CHIP Off a New Block
There are two facts about living in Los Angeles: real estate is expensive, and cars are beloved, if only out of necessity. A team of students from Southern California Institute of Architecture (SCI-Arc) and California Institute of Technology (Caltech) created CHIP, an affordable home that acknowledges both facts while saving energy. This 2011 Solar Decathlon entry employs conventional materials in unconventional ways, offering a new prototype for living in LA (and, yes, it protects your car, too).
CHIP’s minimal footprint and futuristic design evolved from a variety of constraints. The SCI-Arc/Caltech team researched the Small Lot Subdivision Ordinance and determined that several CHIPs -- short for “Compact House Infinite Possibilities” -- could be placed on certain single-family lots, allowing the residents to split property costs. With an estimated price tag of around $250,000 each, CHIP makes homeownership a much more realistic proposition for young professionals.
The home’s billowing and faceted form maximizes both energy efficiency and interior space. The team began with the concept of a primitive box and manipulated it based on the sun’s orientation to optimize energy collection via roof-mounted photovoltaics. The north edge angles up to create a parking space below. The most unique aspect of CHIP’s exterior, however, is the fact that the insulation is on the outside, an “outsulation” made of affordable vinyl-coated fabric mesh. Considering the mild climate of Southern California, it might seem counterintuitive for a home to wear the equivalent of a puffy down jacket. Construction Managers Scott Davis and Brian Zentmyer explain that the home’s exterior functions like a thermos by isolating the volume of internal air to maintain a consistent and comfortable temperature. A thick wall is achieved without sacrificing precious interior space by building two stud walls.
Inside CHIP, the ceiling vaults above a series of platforms, which rise to the maximum heights allowed by code while avoiding the need for railing. They telescope from public to more private spaces, distinguishing programmatic functions without compartmentalization. A poché wall houses mechanical equipment and provides storage room for furniture, which was custom-designed by students. In a nod to the home’s puffy exterior, the furniture is made of ergonomic foam blocks upholstered in felt, functioning in multiple configurations and a range of uses, “from pillow-fight size in some cases to table size in others,” shares Davis. Residents can further customize the interior by swinging out a soft wall hinged for privacy or flipping it down to create a guest area.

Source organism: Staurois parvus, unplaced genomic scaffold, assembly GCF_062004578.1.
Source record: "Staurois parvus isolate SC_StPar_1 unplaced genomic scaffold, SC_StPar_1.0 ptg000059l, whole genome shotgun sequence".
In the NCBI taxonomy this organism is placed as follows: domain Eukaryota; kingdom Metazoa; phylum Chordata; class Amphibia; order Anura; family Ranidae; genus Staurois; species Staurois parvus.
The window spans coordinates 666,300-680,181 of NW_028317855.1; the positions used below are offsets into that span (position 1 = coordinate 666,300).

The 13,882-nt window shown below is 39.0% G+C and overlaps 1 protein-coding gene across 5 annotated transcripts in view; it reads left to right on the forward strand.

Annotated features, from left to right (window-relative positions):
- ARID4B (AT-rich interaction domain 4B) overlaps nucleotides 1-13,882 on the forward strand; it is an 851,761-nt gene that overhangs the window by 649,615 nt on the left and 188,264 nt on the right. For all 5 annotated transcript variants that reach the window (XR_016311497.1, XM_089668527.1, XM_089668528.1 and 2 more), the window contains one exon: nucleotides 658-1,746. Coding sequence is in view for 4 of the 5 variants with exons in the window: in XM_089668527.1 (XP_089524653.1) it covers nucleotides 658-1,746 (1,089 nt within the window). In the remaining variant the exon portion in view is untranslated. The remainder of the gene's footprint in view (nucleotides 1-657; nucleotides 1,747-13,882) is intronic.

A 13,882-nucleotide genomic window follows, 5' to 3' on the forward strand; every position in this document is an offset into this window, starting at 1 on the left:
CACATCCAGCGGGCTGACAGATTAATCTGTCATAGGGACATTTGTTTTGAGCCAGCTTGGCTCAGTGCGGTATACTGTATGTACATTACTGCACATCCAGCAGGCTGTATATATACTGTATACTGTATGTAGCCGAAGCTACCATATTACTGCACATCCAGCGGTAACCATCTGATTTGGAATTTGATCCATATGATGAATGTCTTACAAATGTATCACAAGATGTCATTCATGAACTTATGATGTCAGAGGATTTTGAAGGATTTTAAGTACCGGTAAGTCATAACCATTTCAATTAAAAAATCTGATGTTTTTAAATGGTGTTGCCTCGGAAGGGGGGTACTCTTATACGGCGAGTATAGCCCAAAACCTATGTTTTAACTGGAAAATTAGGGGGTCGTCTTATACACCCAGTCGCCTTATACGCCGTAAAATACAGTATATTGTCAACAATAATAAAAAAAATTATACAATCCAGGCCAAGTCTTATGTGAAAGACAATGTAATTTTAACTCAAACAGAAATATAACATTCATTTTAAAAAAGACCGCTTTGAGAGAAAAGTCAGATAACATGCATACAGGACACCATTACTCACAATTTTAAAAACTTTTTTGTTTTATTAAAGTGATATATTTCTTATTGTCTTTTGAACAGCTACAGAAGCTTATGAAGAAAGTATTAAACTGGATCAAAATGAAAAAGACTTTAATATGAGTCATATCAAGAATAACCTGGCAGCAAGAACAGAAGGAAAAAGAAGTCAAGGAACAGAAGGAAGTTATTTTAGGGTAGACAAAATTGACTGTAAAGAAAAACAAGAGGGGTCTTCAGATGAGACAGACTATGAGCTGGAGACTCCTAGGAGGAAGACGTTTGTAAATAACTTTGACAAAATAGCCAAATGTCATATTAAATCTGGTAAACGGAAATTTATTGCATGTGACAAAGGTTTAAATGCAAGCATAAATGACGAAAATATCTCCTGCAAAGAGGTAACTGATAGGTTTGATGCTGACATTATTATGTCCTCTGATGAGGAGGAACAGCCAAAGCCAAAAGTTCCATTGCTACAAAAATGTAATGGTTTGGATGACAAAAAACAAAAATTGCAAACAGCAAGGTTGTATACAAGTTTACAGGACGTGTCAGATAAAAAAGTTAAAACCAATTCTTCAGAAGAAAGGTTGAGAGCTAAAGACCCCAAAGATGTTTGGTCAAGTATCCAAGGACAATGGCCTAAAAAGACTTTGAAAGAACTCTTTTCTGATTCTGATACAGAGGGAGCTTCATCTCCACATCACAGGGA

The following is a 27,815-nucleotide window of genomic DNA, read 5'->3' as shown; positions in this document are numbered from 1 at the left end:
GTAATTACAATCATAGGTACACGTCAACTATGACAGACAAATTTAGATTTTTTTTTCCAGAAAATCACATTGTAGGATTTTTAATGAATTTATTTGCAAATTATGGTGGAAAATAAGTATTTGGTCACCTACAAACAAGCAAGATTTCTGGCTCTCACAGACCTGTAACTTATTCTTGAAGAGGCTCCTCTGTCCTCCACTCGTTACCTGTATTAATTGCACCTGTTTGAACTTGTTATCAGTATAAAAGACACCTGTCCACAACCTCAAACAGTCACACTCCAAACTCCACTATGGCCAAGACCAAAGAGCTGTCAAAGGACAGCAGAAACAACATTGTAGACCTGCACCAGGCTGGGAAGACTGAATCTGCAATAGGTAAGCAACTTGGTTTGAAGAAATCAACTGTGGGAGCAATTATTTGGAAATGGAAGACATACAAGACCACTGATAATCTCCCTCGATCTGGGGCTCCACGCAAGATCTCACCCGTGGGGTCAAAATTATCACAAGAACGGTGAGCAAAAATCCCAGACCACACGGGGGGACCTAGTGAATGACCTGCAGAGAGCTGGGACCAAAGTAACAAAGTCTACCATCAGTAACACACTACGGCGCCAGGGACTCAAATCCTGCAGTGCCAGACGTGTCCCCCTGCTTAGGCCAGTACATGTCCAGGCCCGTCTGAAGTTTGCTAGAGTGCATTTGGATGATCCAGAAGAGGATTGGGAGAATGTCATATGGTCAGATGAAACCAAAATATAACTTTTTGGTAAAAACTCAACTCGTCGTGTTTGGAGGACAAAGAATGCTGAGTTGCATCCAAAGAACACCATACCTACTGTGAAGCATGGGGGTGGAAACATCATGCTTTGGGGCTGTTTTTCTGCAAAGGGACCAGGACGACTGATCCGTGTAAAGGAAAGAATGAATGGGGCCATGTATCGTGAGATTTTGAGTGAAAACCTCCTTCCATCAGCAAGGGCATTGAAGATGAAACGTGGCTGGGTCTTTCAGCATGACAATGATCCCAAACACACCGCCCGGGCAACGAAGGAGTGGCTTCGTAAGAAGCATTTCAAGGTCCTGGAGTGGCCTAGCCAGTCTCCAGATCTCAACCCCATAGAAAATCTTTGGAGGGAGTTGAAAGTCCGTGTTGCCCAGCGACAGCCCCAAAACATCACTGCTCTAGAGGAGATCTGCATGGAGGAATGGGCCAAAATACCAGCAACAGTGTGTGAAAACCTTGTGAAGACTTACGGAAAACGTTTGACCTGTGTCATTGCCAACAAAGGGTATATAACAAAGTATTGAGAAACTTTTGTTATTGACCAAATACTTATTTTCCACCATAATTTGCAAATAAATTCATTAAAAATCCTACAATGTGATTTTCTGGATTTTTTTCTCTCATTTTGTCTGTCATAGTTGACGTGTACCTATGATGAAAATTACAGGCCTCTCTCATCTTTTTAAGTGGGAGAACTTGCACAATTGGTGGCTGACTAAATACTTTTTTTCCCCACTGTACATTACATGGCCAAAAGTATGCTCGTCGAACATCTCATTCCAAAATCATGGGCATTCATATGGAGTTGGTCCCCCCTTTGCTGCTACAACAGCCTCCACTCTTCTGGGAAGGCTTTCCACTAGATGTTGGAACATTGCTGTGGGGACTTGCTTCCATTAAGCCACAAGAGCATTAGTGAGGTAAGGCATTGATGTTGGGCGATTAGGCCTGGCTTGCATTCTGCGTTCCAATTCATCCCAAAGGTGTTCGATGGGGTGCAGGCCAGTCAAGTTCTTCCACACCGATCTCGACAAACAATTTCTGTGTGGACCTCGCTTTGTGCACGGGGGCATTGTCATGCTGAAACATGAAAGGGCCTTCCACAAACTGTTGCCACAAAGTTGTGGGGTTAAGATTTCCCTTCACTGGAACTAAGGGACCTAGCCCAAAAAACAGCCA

“Public education and outreach are among the most important aspects of the Decathlon. With all of the effort and innovation that has gone into creating CHIP, we are committed to continue researching and testing long after the competition." Elisabeth Neigert, Project Manager and recent SCI-Arc graduate.
Like all Solar Decathlon entries, CHIP’s design was constrained by trucking dimensions, although the team is particularly proud of their approach to modularity. While some teams build their homes as single units using standard mobile home technology and others build several units but plaster over the connections, the SCI-Arc/Caltech team chose to express the modularity. Although the home reads as a coherent entity from the exterior, clad in its puffy jacket, from the inside, seams, studs and structural detailing are on display, celebrating the craftsmanship and revealing the story of its construction.
Following Solar Decathlon 2011, CHIP will tour California as part of a series of exhibitions and educational programs. Ultimately, it will likely become a research and testing facility. “Public education and outreach are among the most important aspects of the Decathlon,” believes Elisabeth Neigert, Project Manager and recent SCI-Arc graduate. ”With all of the effort and innovation that has gone into creating CHIP, we are committed to continue researching and testing long after the competition.”
2011 Solar Decathlon: SCI-Arc and Caltech Planning and Construction Process
Murrye is a freelance writer based in New York City. She holds a Bachelor's degree in Architecture from the University of Arkansas and is a LEED-accredited professional. Her work has been published in Architectural Record, Eco-Structure, and Architectural Lighting, among others. She also serves as a contributing editor for the American Institute of Architects' New York Chapter publication, eOculus.Website: www.murrye.com